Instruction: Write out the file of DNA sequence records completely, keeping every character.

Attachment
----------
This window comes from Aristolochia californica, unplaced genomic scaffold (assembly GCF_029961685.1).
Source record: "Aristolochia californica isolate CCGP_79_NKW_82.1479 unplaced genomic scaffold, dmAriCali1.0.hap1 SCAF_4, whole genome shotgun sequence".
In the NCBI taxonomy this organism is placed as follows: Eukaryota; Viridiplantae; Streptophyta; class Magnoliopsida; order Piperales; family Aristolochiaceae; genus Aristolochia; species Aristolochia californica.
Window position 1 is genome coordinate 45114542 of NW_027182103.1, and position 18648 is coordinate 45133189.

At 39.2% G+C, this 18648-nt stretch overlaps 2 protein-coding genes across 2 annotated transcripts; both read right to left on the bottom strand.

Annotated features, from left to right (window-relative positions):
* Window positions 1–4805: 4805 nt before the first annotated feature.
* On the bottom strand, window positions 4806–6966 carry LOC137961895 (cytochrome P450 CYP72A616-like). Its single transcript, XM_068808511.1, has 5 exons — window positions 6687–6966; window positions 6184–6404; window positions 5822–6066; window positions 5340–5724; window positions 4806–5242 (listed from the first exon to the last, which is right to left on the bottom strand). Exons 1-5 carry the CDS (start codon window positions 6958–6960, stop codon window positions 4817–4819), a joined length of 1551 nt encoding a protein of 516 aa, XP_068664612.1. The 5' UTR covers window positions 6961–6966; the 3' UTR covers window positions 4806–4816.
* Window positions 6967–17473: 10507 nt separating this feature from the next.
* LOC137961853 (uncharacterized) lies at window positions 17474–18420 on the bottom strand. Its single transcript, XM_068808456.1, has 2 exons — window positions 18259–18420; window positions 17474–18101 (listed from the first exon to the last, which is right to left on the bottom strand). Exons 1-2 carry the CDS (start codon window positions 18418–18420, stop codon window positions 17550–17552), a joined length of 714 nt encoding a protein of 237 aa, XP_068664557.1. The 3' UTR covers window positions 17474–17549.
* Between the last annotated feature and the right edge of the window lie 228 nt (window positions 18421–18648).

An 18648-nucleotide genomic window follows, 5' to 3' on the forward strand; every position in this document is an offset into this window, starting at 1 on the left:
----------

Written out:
This window comes from Aristolochia californica, unplaced genomic scaffold (assembly GCF_029961685.1).
Source record: "Aristolochia californica isolate CCGP_79_NKW_82.1479 unplaced genomic scaffold, dmAriCali1.0.hap1 SCAF_4, whole genome shotgun sequence".
In the NCBI taxonomy this organism is placed as follows: Eukaryota; Viridiplantae; Streptophyta; class Magnoliopsida; order Piperales; family Aristolochiaceae; genus Aristolochia; species Aristolochia californica.
Window position 1 is genome coordinate 45114542 of NW_027182103.1, and position 18648 is coordinate 45133189.

At 39.2% G+C, this 18648-nt stretch overlaps 2 protein-coding genes across 2 annotated transcripts; both read right to left on the bottom strand.

Annotated features, from left to right (window-relative positions):
* Window positions 1–4805: 4805 nt before the first annotated feature.
* On the bottom strand, window positions 4806–6966 carry LOC137961895 (cytochrome P450 CYP72A616-like). Its single transcript, XM_068808511.1, has 5 exons — window positions 6687–6966; window positions 6184–6404; window positions 5822–6066; window positions 5340–5724; window positions 4806–5242 (listed from the first exon to the last, which is right to left on the bottom strand). Exons 1-5 carry the CDS (start codon window positions 6958–6960, stop codon window positions 4817–4819), a joined length of 1551 nt encoding a protein of 516 aa, XP_068664612.1. The 5' UTR covers window positions 6961–6966; the 3' UTR covers window positions 4806–4816.
* Window positions 6967–17473: 10507 nt separating this feature from the next.
* LOC137961853 (uncharacterized) lies at window positions 17474–18420 on the bottom strand. Its single transcript, XM_068808456.1, has 2 exons — window positions 18259–18420; window positions 17474–18101 (listed from the first exon to the last, which is right to left on the bottom strand). Exons 1-2 carry the CDS (start codon window positions 18418–18420, stop codon window positions 17550–17552), a joined length of 714 nt encoding a protein of 237 aa, XP_068664557.1. The 3' UTR covers window positions 17474–17549.
* Between the last annotated feature and the right edge of the window lie 228 nt (window positions 18421–18648).

An 18648-nucleotide genomic window follows, 5' to 3' on the forward strand; every position in this document is an offset into this window, starting at 1 on the left: